Retailer2Retailer: The value of specificity

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January 2/9, 2017: Volume 31, Number 15

By Scott Perron

Scott Perron

In 2017 it will be 29 years since I entered this industry, where it has been my wish to remain a student of the game, with the goal of remaining relevant. Our retail company prides itself on under promising and over delivering. This past month, an exchange between a client and me prompted this article in the hopes of teaching all dealers how we might become one step better at our craft.

Mrs. M came to us via a referral from previous clients and through online comments regarding our customer service and professionalism. She was experiencing challenging issues with an engineered wood floor she purchased from a large retailer of hardwood. When I inspected the floor the product—which was engineered Brazilian cherry—was peaking, cupping and separating. Once a moisture test was performed all parties realized the relative humidity (RH) was beyond what any floor or adhesive could withstand without proper preparation. Mrs. M was very precise at the time of our meeting with dates, pictures and communications documenting the issues. She later shared that her career included a high-level executive position with a major retailer that demanded such detail on a daily basis.

Several months went by and Mrs. M reached out again to contract us to replace the flooring at her expense, which was in excess of $20,000 to remove, apply a moisture mitigation system and re-install. She selected a Brazilian koa (tigerwood) floor, which has lots of character, color variance and, as any natural product possesses, no two boards that are alike.

As our men were finishing the trim work she and Mr. M visited my office where she voiced her concerns about the process and used the word “specificity” as a stern suggestion for items we need to include when speaking with customers about projects. She cited several items that were disturbing to her so I headed to the house.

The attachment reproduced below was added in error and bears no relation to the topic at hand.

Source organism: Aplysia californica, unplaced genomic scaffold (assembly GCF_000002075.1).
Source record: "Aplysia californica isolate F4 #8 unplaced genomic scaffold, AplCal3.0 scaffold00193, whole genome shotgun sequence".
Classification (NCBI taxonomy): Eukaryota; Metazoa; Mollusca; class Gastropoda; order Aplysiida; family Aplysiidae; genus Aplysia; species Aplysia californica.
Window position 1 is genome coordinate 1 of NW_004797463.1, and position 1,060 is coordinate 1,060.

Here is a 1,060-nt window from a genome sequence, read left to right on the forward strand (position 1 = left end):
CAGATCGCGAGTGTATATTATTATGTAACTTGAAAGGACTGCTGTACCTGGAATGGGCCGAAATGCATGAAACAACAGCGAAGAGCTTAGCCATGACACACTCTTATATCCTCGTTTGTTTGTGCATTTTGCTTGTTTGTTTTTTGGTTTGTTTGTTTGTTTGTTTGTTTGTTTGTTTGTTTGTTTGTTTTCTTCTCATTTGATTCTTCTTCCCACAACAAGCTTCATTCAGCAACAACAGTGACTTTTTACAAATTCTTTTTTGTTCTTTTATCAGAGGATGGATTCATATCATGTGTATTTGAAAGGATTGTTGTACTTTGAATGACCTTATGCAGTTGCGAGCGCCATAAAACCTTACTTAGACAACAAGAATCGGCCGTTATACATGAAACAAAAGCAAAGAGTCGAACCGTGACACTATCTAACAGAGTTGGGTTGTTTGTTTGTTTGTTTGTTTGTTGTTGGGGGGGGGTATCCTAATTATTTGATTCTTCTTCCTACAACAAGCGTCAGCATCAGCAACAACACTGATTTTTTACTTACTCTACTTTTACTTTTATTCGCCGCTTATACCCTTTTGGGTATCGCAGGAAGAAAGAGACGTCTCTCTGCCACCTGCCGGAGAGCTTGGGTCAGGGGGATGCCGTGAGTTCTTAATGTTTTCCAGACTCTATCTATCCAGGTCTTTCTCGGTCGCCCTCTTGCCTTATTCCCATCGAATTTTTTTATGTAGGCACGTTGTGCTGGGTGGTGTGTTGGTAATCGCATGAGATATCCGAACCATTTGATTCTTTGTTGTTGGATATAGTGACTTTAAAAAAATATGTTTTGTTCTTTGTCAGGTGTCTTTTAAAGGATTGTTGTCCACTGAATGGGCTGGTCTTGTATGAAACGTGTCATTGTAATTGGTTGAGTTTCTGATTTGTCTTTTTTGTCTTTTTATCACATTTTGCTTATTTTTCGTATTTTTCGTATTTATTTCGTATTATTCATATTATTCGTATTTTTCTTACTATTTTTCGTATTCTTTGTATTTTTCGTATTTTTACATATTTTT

When I arrived at the site our men were installing trim and finalizing the installation. The floor was absolutely breathtaking and the workmanship was outstanding. Mrs. M walked me through the project and made her concerns clear.

The major concern was the flooring was not as she pictured it with many more beige pieces versus orange than she anticipated, and the trim we used was not the same profile as in the other rooms. Finally, she was disappointed that although we used a local crew to perform a “dustless removal” of the previous flooring, some of the debris had made its way into a closet that may not have been properly covered during the process. Now, although many of you may feel these items should be a given on a project like this—based on the nature of wood and construction having its idiosyncrasies—the fact of the matter was the customer was not satisfied with the communication from our team.

Specificity. The quality of being specific means it is our responsibility to inform the customer verbally and in writing of the items that need to be expected during the process of having a project installed. We should not bury these disclaimers in small print on our invoices but instead be candid with the client and communicate effectively through the process with compassion, as these types of projects can be very unsettling.

Mrs. M, thank you for helping to make us better, which will only result in creating yet another level of differentiation between the best contractors and those who treat their customers as just a number or a dollar sign.

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Volume 31, Number 15

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